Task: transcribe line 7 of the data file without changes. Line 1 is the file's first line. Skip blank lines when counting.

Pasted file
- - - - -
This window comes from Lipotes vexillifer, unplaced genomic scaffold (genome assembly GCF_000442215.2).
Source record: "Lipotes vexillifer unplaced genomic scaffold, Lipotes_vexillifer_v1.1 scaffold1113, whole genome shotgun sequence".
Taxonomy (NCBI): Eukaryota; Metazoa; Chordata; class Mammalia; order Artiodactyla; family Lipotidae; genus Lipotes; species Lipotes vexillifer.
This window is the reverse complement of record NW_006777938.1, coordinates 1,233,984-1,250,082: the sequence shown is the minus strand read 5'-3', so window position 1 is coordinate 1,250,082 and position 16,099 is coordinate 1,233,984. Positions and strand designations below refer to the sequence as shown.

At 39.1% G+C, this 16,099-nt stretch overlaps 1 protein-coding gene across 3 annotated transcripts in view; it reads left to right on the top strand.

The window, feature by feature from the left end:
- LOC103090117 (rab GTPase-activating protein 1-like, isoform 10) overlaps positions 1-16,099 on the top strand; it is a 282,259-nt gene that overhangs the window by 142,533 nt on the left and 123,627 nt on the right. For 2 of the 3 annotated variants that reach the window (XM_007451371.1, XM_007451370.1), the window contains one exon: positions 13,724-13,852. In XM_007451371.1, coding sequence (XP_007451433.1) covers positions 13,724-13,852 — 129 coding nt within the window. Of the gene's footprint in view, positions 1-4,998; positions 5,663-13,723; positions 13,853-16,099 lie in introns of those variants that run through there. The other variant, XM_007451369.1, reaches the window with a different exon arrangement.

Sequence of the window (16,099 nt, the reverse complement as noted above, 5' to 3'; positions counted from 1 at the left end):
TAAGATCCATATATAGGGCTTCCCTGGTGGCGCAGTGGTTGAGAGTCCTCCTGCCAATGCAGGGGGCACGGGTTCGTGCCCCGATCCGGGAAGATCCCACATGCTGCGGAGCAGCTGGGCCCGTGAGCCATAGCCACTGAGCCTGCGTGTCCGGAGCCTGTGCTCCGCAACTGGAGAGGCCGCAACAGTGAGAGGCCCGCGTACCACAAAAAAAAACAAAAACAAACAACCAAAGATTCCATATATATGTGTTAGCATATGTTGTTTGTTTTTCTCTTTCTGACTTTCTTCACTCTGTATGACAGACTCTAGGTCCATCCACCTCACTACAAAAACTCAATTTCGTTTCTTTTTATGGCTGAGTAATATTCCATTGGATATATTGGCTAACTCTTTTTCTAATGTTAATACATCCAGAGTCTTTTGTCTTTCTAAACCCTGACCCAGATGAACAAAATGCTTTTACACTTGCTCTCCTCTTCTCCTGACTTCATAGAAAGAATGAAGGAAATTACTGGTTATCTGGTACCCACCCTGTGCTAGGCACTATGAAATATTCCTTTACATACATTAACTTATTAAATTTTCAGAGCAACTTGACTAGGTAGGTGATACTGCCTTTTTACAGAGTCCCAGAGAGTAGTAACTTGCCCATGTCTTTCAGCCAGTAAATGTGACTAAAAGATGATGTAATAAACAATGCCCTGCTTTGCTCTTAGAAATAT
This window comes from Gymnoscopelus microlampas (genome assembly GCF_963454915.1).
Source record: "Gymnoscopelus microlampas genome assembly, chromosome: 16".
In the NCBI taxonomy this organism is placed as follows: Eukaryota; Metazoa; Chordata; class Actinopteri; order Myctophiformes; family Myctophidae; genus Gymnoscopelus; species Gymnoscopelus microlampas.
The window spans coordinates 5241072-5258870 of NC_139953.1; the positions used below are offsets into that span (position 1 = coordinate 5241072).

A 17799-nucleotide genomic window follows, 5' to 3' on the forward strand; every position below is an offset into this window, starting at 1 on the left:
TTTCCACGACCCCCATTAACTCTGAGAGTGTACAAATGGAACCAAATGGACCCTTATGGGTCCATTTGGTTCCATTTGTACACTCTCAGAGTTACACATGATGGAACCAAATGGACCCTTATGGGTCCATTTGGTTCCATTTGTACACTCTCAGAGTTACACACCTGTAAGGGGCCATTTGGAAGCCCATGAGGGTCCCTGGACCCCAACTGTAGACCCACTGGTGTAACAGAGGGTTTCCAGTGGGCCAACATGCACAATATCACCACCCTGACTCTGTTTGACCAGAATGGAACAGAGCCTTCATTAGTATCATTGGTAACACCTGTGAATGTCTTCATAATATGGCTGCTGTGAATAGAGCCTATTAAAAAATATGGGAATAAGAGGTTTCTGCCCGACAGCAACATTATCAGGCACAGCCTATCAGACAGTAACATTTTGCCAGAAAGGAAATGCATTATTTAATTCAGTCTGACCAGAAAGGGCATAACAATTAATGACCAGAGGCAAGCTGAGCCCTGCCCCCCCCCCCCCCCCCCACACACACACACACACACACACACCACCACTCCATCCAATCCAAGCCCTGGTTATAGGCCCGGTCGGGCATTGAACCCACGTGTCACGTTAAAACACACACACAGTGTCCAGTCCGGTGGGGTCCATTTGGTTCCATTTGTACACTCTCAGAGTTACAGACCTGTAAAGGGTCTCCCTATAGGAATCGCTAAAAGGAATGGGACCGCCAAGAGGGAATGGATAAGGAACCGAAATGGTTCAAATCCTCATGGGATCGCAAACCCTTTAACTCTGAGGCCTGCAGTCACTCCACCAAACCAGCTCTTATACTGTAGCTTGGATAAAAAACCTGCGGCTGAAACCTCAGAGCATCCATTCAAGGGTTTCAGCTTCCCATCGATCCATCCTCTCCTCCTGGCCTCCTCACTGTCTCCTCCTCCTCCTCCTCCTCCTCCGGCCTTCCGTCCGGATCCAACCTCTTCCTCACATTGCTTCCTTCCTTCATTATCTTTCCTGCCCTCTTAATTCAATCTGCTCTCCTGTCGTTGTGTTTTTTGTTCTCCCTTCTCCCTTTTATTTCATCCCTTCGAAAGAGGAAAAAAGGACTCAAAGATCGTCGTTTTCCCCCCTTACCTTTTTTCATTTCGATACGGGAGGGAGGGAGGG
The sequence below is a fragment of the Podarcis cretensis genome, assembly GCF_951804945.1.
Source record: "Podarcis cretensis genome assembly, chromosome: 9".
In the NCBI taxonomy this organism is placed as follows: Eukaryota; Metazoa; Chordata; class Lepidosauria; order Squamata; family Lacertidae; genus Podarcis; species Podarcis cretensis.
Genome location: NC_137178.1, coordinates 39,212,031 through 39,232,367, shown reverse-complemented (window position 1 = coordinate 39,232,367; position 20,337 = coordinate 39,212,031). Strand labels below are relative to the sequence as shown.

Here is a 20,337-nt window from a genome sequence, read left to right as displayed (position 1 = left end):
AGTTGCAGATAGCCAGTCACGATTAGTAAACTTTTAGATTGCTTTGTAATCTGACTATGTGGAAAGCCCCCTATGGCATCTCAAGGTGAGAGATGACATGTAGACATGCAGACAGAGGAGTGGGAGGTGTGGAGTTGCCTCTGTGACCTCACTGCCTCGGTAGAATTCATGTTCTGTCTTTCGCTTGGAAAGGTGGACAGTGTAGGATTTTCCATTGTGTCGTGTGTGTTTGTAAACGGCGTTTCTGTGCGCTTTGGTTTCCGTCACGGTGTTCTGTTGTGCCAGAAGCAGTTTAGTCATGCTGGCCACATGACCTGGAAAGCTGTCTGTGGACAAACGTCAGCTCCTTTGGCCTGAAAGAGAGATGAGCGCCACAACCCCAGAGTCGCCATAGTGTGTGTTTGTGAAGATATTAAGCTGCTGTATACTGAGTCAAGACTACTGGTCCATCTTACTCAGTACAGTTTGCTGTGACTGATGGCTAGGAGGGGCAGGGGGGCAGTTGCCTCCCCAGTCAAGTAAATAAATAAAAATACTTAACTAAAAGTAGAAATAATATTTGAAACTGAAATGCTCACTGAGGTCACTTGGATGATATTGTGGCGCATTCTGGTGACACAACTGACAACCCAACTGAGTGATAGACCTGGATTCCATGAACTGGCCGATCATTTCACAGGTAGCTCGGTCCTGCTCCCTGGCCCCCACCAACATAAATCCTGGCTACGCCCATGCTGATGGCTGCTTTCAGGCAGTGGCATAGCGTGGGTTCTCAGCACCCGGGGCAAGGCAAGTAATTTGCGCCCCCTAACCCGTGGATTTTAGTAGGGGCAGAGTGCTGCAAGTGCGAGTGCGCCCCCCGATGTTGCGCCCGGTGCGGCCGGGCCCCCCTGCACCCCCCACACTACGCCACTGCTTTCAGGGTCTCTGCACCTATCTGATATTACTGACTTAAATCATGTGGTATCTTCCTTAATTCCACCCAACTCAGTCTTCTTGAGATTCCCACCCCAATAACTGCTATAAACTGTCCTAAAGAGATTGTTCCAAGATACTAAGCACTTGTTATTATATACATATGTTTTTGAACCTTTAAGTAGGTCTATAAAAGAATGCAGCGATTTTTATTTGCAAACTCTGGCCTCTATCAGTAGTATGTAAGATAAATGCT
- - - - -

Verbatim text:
- LOC103090117 (rab GTPase-activating protein 1-like, isoform 10) overlaps positions 1-16,099 on the top strand; it is a 282,259-nt gene that overhangs the window by 142,533 nt on the left and 123,627 nt on the right. For 2 of the 3 annotated variants that reach the window (XM_007451371.1, XM_007451370.1), the window contains one exon: positions 13,724-13,852. In XM_007451371.1, coding sequence (XP_007451433.1) covers positions 13,724-13,852 — 129 coding nt within the window. Of the gene's footprint in view, positions 1-4,998; positions 5,663-13,723; positions 13,853-16,099 lie in introns of those variants that run through there. The other variant, XM_007451369.1, reaches the window with a different exon arrangement.